The information collected and processed by the BHB is published in a variety of ways. It is also made available to interested parties, including bookmakers. It reaches them via an organisation called Racing Pages Ltd, in particular in the form of a data feed referred to as the declarations feed (normally on the day before a race). Another company, Satellite Information Services Ltd., is permitted to feed certain data for certain purposes to its own subscribers. Among these is William Hill, which operates many licensed betting offices and telephone betting services. SIS provides live coverage of horse (and greyhound) racing and additional data are also provided on screens at the betting offices: the same information is made available there in the betting office display edition of the Racing Post, along with a newsstand edition of the same publication which is made available in each betting office.

More recently, a third way of betting was introduced by William Hill, on the Internet. Since February 2000 this has involved the use of the SIS raw data feed to provide data for the web site: BHB claimed that William Hill's use of the data in this way was not licensed, and constituted a breach of their database right.

Database right protects collections of independent works, data or other materials which are arranged in a systematic or methodical way and individually accessible by electronic or other means. The right subsists if there has been a substantial investment in either obtaining, verifying or presenting the contents, and gives the owner of the database the ability to prevent the extraction and/or reutilisation of the whole or a substantial part of the contents of the database. BHB claimed that both these things were happening.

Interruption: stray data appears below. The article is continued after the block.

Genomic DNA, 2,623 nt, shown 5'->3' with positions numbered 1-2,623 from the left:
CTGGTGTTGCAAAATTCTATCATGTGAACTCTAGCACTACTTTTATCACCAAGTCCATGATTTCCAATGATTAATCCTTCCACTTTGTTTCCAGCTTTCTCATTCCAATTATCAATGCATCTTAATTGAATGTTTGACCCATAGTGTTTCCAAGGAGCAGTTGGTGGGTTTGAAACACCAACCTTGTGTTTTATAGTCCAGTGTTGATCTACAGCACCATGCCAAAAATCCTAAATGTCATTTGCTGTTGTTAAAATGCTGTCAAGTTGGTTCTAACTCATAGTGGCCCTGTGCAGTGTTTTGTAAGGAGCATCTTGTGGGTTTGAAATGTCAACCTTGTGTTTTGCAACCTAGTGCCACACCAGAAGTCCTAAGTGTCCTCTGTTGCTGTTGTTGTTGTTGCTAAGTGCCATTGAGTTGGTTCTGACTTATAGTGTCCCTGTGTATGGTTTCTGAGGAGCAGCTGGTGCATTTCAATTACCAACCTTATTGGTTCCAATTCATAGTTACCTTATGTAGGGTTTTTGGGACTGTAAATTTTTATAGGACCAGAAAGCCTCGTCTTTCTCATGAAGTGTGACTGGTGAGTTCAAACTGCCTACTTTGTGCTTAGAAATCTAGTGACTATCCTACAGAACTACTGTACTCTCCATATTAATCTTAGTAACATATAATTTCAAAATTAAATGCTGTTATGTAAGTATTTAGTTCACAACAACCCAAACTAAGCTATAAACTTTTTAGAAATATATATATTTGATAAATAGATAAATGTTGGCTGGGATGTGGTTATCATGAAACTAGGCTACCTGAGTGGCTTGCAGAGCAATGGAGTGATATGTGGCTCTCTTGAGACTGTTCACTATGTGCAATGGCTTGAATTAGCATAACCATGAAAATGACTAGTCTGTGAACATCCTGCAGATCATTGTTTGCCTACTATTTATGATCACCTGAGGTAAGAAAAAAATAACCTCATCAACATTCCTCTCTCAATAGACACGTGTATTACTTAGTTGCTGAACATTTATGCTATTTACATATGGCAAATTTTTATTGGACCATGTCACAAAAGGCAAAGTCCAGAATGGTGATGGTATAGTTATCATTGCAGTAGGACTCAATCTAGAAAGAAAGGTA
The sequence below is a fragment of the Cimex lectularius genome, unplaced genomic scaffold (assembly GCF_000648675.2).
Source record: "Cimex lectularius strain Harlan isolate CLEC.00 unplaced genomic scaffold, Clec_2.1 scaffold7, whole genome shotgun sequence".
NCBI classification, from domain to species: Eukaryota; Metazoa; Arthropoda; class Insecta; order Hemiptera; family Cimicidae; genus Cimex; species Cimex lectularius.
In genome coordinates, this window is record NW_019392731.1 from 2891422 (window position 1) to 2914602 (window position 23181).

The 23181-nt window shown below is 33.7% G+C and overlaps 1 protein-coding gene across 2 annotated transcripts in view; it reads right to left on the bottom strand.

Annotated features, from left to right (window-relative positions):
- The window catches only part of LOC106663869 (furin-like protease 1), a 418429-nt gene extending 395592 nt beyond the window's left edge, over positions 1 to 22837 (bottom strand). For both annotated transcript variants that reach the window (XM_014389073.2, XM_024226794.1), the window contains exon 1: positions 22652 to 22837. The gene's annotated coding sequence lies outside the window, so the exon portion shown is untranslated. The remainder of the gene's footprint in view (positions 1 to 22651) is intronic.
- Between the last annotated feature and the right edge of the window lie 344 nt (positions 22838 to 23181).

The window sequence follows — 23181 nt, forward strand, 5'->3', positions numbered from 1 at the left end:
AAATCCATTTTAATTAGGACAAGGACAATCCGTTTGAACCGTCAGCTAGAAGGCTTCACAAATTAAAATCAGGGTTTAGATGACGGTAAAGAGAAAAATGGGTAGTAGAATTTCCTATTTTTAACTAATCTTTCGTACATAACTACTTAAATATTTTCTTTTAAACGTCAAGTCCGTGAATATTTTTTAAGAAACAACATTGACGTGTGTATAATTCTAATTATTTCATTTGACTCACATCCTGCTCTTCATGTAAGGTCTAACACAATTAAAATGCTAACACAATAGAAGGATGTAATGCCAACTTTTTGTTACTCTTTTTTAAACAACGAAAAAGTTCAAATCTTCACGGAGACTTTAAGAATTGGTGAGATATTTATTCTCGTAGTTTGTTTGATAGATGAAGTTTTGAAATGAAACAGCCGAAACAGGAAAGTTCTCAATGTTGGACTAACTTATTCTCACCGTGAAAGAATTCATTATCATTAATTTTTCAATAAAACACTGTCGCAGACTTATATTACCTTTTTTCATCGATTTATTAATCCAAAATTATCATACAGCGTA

William Hill acknowledged that BHB owned database right in the database, but argued firstly that BHB had failed to prove that what it was using was derived from the BHB database and not information provided by the Racecourse Association direct to SIS. The judge did not allow this point to detain him for long, deciding that it was virtually certain that the information was in fact derived from the BHB database.

Then the defendant argued that they had not used a part of the database (within the meaning of the legislation), only data from it: in their hands, they contended, it had lost its “databaseness” and was pure information that would not merit protection. The judge rejected this argument: the requirement for a database to have a certain form to be protected was independent of the provisions about the infringement of rights in it.

The defendant also argued that if they had used part of the database it was not a substantial part, something that had to be assessed qualitatively and quantitatively. Looked at quantitatively, it certainly was not a large part of the huge collection of data: but qualitatively, it was the most recent information, the data of most use to the defendant, and on this basis the judge concluded that a substantial part was being used.

Finally, the argument that the data were neither extracted nor reutilised had to be addressed. The defendant argued that “extraction” must mean first extraction, that is, taking away so that the original does not remain in the database from which it has been extracted: and that the information had already been extracted from the BHB database by a third party and supplied to SIS, and subsequent acts by the defendant could not amount to an extraction from the database of material that had already been taken out of it. Nor could what the defendants were doing amount to reutilisation of material from the BHB database, as it had already been reutilised by SIS in transmitting it to the defendant and it was therefore no longer the BHB database that was being reused, but merely data from it.